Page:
Updated: Sep 28, 2017
If I could choose an Italian grandfather...
Boni Luigi is our kind of guy. Upon arriving at his hilltop winery about an hour from Bologna the first order of business was to discuss lunch plans. Welcome to Italy.
Lambrusco is one of those polarizing wines that shouldn't be. The problem most likely is memories of Riunite in a gallon jug that was sweet, green, and more like sparkling iced tea than real wine. We've been on the hunt for the opposite, and with Boni's whopping 1 hectare Il Ritorno parcel, we struck red, sparkling gold!
When I told a friend of mine that I was heading to Emiglia-Romagna to find some sparkling wine he playfully chided me: "You're looking for Brooklyn wine bar headache juice? Good luck with that...”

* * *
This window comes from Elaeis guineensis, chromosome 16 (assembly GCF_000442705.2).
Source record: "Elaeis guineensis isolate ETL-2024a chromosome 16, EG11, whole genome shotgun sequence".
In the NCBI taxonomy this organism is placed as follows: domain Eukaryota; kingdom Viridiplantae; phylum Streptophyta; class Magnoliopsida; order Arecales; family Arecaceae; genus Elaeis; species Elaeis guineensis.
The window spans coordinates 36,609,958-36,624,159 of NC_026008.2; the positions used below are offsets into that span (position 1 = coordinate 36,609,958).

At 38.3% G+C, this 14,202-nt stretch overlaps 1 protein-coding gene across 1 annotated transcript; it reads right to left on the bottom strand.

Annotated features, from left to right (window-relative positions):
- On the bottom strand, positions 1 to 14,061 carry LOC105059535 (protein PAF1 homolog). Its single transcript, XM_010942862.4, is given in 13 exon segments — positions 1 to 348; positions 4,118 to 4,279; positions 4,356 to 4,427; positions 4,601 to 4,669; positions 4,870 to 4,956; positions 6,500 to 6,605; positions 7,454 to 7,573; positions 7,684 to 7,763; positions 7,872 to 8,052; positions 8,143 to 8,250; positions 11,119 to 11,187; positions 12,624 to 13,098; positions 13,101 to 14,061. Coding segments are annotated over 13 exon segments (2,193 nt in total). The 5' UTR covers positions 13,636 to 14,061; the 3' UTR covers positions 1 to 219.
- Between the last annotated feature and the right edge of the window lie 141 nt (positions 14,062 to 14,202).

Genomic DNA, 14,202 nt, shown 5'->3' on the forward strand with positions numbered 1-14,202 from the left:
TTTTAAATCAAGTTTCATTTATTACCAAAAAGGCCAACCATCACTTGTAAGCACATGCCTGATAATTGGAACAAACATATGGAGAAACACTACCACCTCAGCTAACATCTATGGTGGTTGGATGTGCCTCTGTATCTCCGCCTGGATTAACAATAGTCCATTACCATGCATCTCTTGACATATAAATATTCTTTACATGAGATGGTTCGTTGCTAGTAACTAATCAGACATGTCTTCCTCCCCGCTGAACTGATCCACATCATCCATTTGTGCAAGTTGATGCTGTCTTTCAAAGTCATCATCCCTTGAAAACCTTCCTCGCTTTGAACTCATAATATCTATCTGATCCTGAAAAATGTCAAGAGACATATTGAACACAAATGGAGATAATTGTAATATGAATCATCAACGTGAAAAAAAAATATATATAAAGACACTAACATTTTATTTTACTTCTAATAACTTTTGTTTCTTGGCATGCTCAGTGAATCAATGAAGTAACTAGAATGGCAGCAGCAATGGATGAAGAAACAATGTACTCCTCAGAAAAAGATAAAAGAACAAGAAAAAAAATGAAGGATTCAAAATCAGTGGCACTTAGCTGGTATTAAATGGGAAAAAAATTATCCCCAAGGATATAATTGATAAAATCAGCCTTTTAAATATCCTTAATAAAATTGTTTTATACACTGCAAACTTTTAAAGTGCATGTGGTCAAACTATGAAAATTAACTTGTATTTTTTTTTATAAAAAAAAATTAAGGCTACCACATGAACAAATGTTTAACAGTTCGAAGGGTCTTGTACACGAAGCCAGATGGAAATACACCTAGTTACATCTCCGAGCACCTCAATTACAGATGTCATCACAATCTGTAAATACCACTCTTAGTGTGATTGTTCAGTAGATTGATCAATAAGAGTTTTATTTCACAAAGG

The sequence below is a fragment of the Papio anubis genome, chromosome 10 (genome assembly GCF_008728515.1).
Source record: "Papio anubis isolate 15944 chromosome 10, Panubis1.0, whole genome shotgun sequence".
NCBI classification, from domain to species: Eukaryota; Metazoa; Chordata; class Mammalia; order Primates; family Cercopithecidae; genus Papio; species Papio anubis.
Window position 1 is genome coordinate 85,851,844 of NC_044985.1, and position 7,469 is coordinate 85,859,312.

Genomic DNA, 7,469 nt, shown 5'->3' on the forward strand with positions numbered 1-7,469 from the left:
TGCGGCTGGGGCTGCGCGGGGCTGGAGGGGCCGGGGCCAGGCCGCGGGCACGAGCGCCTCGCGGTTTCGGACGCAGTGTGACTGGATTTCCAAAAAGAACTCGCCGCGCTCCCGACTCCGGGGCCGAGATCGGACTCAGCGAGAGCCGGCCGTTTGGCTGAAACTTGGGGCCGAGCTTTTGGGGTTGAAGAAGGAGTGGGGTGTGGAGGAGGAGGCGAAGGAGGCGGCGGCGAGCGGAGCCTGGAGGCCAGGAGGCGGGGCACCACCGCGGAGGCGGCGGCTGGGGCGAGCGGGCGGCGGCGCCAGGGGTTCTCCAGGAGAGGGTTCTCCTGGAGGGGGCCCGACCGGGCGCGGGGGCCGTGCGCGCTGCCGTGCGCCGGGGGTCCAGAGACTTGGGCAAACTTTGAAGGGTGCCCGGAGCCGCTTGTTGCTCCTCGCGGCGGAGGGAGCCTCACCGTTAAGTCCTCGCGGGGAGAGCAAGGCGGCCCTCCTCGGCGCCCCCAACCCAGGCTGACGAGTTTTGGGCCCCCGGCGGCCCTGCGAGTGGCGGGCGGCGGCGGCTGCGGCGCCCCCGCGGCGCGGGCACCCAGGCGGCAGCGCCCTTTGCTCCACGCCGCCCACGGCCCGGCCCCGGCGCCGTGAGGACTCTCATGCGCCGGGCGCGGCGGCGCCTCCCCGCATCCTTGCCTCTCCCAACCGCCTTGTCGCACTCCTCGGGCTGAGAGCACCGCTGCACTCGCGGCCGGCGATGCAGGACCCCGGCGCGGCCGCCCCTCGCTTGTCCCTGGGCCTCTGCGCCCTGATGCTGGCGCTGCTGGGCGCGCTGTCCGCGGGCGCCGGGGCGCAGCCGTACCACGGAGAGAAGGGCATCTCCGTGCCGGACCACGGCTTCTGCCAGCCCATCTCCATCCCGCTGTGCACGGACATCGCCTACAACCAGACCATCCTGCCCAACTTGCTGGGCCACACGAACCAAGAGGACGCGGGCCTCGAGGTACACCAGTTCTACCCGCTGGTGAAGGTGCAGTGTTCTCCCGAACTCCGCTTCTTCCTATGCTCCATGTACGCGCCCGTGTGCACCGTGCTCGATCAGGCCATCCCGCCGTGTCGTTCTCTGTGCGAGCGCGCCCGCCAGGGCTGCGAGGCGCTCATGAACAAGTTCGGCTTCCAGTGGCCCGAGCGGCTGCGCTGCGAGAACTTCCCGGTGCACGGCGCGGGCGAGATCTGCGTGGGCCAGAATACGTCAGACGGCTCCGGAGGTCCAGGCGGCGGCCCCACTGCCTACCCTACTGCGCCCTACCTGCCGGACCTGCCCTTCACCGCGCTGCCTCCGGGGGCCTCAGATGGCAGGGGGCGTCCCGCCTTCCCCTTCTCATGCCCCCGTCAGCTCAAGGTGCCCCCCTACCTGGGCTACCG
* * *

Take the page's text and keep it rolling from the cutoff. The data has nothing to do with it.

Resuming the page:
But what I found at Boni's was instead something far more for farmhouse, far more handmade, and exponentially far more awesome.
A Renaissance man
Boni farms and makes this wine for a neighbor, and makes only 1000 bottles. When I tasted it on a cool, check that, cold, February day it somehow seemed appropriate to quaff it down nice and cold, even standing around his space heater to stay warm. Lambrusco is like that I guess, at once refreshing and lively, but at the same time, still red wine! Perfect all year round.
Next door to the winery, a three-story aceiteria beckons. Barrel upon barrel of Balsamic ages there, with just a rustic tasting room separating the two facilities. Boni is confirmed bachelor, and happily eats out every night except Saturday. He could drive you blindfolded to a tiny taverna where they make what the locals consider to be the region's best tortellini. When we visited, the gentleman at the next table happened to be a revered producer of Reggiano Parmesan. Boni is connected.
After cranking down a bottle of Lambrusco with some ham, salami, polenta, and tuna-filled pasta, I wondered to myself, "Do we have here the most food appropriate wine in our lineup?" I think we do.